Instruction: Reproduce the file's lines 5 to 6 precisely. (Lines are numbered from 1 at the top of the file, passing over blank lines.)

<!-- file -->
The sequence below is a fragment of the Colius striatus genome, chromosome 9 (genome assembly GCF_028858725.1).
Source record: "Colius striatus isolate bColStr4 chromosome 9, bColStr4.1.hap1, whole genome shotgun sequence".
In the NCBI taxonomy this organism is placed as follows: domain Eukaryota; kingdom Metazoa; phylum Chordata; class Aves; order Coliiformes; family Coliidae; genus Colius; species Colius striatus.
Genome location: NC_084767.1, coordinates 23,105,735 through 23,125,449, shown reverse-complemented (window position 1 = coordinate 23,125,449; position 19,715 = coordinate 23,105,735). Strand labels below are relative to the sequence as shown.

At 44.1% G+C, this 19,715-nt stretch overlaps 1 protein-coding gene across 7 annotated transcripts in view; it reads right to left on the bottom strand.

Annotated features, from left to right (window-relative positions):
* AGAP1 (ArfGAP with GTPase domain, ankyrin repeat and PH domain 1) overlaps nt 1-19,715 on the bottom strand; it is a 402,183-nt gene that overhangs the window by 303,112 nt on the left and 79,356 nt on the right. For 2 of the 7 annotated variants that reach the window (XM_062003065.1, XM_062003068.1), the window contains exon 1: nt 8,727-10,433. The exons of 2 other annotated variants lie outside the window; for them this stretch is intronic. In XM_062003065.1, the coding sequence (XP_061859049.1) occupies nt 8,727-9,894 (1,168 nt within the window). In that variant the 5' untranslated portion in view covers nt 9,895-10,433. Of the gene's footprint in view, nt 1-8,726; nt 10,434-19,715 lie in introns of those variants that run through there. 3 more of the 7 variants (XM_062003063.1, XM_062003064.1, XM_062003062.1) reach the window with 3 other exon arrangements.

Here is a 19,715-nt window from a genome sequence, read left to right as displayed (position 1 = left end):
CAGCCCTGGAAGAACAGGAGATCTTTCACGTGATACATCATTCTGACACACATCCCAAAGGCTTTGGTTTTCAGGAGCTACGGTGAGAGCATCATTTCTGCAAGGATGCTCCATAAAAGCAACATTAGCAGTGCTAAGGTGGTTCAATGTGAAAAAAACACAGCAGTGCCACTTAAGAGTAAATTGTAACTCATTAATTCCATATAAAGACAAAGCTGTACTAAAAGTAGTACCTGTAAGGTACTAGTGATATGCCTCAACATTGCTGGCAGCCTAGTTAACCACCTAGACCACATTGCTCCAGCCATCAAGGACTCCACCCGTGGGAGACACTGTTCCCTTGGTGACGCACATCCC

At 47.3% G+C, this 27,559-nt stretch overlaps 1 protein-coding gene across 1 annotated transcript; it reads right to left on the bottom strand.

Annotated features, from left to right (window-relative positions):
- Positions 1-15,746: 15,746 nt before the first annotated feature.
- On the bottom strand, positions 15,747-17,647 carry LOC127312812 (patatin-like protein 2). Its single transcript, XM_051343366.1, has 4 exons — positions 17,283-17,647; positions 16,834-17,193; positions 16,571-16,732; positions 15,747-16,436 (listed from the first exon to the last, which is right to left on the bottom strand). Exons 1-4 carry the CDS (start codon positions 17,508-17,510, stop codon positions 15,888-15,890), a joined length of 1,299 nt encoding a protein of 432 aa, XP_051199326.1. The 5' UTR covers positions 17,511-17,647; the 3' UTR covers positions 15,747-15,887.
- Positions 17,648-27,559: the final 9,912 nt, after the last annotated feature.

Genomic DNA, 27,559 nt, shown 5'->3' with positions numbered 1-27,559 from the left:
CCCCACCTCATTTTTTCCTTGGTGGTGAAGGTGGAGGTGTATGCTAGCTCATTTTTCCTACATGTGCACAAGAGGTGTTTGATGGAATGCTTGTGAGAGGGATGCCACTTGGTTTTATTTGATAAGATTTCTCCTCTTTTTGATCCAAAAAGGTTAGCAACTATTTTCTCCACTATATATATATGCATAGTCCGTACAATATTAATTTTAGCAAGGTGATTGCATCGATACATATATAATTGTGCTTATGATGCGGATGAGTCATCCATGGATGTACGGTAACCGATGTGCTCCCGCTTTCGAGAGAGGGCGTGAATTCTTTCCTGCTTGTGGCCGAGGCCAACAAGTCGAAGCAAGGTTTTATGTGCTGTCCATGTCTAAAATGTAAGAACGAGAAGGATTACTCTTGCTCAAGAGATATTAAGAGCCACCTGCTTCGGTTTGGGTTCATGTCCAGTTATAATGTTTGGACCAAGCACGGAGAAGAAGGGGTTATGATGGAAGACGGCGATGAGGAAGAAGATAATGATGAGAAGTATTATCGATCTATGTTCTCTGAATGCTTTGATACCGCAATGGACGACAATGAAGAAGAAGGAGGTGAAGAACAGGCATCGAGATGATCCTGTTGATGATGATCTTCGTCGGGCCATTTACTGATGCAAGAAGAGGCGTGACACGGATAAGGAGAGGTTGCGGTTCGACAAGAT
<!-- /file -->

At 44.1% G+C, this 19,715-nt stretch overlaps 1 protein-coding gene across 7 annotated transcripts in view; it reads right to left on the bottom strand.

Annotated features, from left to right (window-relative positions):